Confucian Values and School Leadership in Vietnam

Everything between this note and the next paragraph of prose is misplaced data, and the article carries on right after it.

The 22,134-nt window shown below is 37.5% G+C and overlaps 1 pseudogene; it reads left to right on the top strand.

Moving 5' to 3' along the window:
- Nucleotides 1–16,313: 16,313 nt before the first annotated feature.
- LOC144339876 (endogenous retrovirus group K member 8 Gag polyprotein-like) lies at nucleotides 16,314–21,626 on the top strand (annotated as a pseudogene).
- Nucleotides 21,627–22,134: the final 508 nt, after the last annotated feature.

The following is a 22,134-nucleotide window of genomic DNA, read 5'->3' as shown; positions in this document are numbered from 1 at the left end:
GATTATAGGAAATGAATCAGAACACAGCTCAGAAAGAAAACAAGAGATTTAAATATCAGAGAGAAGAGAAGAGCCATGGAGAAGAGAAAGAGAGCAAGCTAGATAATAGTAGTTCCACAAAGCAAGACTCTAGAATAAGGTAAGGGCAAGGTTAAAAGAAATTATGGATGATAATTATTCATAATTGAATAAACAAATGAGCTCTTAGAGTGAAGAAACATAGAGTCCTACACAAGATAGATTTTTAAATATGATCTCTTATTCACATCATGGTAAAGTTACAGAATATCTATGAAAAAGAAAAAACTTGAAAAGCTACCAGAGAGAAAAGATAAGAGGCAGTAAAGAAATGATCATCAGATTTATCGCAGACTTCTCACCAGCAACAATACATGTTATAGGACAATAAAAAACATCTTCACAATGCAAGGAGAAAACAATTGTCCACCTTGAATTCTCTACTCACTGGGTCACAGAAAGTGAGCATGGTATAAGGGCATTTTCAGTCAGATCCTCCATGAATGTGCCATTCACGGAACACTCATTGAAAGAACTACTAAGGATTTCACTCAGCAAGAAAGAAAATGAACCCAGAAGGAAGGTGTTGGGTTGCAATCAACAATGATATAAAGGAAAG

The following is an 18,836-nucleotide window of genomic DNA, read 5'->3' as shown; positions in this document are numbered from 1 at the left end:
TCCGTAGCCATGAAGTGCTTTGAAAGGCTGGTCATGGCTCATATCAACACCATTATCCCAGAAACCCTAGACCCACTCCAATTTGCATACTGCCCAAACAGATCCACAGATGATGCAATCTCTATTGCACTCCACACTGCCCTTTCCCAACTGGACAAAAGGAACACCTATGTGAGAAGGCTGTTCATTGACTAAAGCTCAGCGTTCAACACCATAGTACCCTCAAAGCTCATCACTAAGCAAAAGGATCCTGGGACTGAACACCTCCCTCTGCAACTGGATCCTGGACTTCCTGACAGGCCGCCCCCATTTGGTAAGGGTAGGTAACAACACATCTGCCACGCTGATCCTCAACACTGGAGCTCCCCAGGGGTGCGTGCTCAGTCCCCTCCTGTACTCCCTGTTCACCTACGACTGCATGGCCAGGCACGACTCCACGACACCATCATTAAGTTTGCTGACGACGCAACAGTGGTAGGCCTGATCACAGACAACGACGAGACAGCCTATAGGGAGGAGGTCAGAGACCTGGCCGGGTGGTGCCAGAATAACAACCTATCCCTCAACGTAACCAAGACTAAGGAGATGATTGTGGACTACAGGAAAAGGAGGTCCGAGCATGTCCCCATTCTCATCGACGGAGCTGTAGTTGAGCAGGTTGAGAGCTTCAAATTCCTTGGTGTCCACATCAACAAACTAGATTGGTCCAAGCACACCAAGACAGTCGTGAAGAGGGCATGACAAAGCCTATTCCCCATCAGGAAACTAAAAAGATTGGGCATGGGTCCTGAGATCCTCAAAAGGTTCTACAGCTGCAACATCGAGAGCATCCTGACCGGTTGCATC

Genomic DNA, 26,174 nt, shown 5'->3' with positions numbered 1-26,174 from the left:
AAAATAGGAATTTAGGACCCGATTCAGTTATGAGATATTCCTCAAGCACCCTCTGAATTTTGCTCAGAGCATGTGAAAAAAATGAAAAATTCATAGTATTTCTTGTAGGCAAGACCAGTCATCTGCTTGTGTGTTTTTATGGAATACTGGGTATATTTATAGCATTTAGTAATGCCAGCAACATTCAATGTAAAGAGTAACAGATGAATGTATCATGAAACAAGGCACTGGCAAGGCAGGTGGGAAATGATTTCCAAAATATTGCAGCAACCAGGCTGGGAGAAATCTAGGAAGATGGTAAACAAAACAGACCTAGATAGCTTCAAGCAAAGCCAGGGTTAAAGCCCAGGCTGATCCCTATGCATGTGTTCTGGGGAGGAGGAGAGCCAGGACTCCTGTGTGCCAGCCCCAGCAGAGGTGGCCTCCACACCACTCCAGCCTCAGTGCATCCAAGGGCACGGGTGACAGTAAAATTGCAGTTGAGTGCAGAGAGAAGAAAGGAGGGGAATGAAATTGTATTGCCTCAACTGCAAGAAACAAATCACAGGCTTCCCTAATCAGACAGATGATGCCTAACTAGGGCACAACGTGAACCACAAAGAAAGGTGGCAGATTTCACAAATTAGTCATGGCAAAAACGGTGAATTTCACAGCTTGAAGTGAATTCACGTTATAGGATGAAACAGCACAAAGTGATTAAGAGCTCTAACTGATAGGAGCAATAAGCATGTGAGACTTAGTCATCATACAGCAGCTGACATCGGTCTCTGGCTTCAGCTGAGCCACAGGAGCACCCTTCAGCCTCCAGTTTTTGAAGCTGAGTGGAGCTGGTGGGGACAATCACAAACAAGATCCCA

This research focuses on school leadership in the Vietnamese context, particularly the Confucian-influenced context within Vietnamese cultural boundaries. Confucian values are believed to be the significant and dominant value structure within Vietnam, therefore this research seeks to understand how Vietnamese school leaders exercised leadership within the construct of a Confucian discourse. It examines how the exercise/practice of four leadership functions (exercising power, building relationship, making decisions, and conflict solving) are influenced by Vietnamese cultural values. A qualitative research approach was applied for this phenomenological interpretive study. Four methods of data collection were adopted, consisting of interviews (individual and focus-group interviews), observations, document analysis and questionnaires. School leaders and teachers, drawn from three case study schools were invited as participants. The findings suggest that, although Confucian thought has waned in the contemporary Vietnam, Confucian values are still reflected in participants' perceptions about school leadership and in the manner of everyday leadership and management practices, particularly in the four pre-defined leadership functions. Confucian authority chains, seen as the paternalistic culture of obedience and respecting authority, have transferred into contemporary Vietnamese school leadership and management. These are preserved and reinforced by the political and administrative structures and contemporary leadership practices. A reconceptualised model of có uy leadership is offered, together with suggestions for leadership effectiveness based on Confucian values within a Vietnamese context.